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  • 7777884?v=3

    Great Kata in theory IMO but it isn't easy to validate all possible valid solutions in practice (even after arithmetic simplification of expressions). I've already come up with a valid solution about half an hour before I passed all the tests but I was still failing a few test cases because the assertions did not take into account the commutativity (and associativity) of multiplication so I spent quite a bit of time trying to figure out the order in which the multiplication of certain terms should be performed. Other than that, I thoroughly enjoyed solving this Kata, keep up the good work :D

    On another note, this Kata had a lot of assertions, some very straightforward and others a bit less straightforward; however, it would have been even better if expressions of the form f(x)^g(x) (in prefix notation, of course) were tested as well - such expressions aren't as frequently covered by typical high school math courses and would definitely get more people thinking ;)

  • 7867810?v=4
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    should be good, check again, please

  • 7867810?v=4

    Random tests contain "sin (* {0} x))" missing the open parenthesis

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    Great! Thank you for the Python translation !

    I followed your example and changed the random tests so they wont use 0 or 1 as the random number.

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    Python translation

    Notes:

    • I kept the tests almost as they are for the moment, except I put the random tests in a loop to make more of them
    • WARNING: your random tests can currently ask for wrong results: the expected answers do not take care of the simplifications so if the random number id 0 or 1, the test with fail even with a correct code. So, I generated numbers between 2 and 99 instead.
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    Thank you for your suggestion. I will look at adding more test cases.

    I tried to keep it simple since more complicated expressions will need more simplifying and that can also be challenging to implement.

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    Hi,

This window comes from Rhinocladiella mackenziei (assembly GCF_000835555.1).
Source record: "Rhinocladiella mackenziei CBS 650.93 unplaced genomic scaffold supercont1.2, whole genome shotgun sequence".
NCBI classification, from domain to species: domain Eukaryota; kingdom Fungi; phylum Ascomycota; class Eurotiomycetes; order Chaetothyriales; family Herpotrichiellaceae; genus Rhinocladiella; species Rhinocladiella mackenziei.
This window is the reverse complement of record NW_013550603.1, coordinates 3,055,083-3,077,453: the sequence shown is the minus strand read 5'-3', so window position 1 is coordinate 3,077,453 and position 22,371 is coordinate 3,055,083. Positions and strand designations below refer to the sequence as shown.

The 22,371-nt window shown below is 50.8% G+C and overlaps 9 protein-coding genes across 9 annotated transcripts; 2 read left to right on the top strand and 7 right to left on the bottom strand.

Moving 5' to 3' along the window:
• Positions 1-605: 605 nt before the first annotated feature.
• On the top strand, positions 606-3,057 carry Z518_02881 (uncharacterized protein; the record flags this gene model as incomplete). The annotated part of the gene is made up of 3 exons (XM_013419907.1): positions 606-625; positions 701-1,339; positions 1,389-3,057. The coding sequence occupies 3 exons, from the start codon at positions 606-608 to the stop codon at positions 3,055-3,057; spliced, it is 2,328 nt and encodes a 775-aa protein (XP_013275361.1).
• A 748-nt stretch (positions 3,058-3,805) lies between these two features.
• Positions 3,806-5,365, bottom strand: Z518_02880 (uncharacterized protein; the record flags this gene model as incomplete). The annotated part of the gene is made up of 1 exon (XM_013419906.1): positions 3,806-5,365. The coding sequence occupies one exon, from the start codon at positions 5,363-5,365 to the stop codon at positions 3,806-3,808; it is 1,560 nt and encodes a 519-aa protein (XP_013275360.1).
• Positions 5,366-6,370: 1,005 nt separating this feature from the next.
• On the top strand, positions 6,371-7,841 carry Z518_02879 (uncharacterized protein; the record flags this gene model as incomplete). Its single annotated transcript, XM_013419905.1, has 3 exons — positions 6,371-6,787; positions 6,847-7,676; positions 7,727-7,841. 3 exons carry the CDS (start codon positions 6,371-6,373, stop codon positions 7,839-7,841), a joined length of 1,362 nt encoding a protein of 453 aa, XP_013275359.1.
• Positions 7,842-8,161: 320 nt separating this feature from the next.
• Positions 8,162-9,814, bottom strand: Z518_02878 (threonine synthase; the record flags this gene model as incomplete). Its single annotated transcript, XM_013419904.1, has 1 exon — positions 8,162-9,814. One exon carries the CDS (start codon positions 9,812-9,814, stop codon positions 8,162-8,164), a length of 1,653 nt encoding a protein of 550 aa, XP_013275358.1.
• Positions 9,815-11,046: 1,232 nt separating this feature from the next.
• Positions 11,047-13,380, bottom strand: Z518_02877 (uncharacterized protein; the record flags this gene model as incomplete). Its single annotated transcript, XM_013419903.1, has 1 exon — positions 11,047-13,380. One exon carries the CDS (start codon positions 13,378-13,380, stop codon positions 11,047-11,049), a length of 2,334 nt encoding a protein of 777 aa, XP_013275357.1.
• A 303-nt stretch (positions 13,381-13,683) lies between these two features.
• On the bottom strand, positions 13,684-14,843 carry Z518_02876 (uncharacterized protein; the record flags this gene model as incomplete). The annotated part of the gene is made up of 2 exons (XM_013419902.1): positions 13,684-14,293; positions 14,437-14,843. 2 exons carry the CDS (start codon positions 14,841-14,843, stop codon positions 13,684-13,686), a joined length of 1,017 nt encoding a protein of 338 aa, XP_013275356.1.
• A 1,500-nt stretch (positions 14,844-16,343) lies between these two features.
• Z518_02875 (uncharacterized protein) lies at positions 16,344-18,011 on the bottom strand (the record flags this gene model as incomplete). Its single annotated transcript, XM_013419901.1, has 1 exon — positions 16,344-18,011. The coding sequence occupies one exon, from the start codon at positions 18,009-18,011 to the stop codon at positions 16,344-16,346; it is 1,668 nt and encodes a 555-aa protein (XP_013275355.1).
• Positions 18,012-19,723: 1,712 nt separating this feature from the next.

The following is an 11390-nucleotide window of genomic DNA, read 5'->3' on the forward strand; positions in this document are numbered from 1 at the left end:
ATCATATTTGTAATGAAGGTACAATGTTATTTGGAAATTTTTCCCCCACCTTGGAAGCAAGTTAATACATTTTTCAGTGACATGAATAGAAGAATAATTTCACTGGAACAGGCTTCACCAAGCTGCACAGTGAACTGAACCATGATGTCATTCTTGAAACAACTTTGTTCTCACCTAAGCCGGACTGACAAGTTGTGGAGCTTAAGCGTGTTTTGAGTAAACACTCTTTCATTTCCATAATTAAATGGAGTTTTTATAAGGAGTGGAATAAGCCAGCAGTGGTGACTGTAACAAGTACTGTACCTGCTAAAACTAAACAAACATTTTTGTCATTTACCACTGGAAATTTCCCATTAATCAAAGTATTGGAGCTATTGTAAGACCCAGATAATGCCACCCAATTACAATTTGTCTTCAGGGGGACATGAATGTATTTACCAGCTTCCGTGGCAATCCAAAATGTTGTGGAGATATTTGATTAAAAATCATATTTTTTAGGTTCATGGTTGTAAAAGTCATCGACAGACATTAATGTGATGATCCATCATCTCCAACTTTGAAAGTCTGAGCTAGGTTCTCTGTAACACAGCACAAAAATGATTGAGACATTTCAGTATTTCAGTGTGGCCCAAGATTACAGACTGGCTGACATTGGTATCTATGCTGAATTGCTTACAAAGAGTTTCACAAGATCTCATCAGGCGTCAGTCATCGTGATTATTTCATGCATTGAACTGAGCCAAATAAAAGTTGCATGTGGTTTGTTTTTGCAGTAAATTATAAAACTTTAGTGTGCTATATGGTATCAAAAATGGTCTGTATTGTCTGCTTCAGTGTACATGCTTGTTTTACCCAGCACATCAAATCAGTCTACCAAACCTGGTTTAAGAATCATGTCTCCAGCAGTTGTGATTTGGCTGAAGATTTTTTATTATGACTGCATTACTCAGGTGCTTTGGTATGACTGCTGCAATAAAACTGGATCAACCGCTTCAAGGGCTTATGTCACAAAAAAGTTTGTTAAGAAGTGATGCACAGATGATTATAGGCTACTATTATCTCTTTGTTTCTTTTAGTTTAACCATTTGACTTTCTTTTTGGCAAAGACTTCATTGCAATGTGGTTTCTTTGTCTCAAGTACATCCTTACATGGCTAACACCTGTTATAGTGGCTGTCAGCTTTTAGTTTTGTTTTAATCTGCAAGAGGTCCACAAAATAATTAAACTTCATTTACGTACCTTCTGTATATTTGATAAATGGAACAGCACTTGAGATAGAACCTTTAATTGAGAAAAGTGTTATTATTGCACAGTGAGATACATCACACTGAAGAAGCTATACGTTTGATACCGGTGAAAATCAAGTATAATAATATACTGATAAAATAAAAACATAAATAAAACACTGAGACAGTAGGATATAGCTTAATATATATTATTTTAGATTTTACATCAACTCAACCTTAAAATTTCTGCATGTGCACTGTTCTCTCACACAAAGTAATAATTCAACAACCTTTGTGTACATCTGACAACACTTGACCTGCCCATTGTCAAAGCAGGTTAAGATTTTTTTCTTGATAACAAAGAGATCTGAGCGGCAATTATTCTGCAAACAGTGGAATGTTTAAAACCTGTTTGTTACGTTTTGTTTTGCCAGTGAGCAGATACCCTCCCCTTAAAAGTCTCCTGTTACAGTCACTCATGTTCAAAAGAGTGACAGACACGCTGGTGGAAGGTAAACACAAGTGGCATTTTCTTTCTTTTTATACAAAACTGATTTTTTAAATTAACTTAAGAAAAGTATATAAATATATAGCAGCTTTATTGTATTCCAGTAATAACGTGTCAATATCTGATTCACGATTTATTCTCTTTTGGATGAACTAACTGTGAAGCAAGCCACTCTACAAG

Very interesting one, but it needs more complicated test cases to earn his current rank estimation, imo.

    What about things like: 2x + sin(3 * exp(5x)), 3x^-3 + 7x^2 + 25 - ln(2*x^2), ...?

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    ok, thx. I believe I'm overkilling the kata with what I'm implementing now... ;-x

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    I think that's because it's a subset of Lisp this way. First function, then any number of arguments, allowing implementations with no special cases for unary and binary functions.

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    Hi,

    Why the use of parenthesis while "not infix" notations main interest is they DO NOT need parenthesis...? :o

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    Thank you. I edited the description and removed the unused method.

    Tests will use IdGenerator.GetId<IPost>() but it is possible to generate id values in a different way in the solution and still pass the tests.

  • 14909989?v=3

    Okay, re-raising these again since obviously they aren't "issues" according to the author ;-):

    • The tests expect you to use exactlyIdGenerator.GetId<Post>(); to pass VerifyPostInformation, but it really should be IdGenerator.GetId<IPost>();, or otherwise other implementations of IPost will cause an ID collision
    • GetPending is not used or tested. In fact, it's unknown what its purpose is given how GetFriends works (which already has a filter). Also, the name of GetPending is confusing: it implies that it also receives all the pending friends, but the comment above suggests that it's actually the friends+pending equivalent of GetFriends (but then it'd also have the incorrect param signature)
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    Thank you for the suggestion.

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    Thank you for the suggestion. Filter can be used depending on how you want to solve it. The description is clear that it does not need to be implemented.

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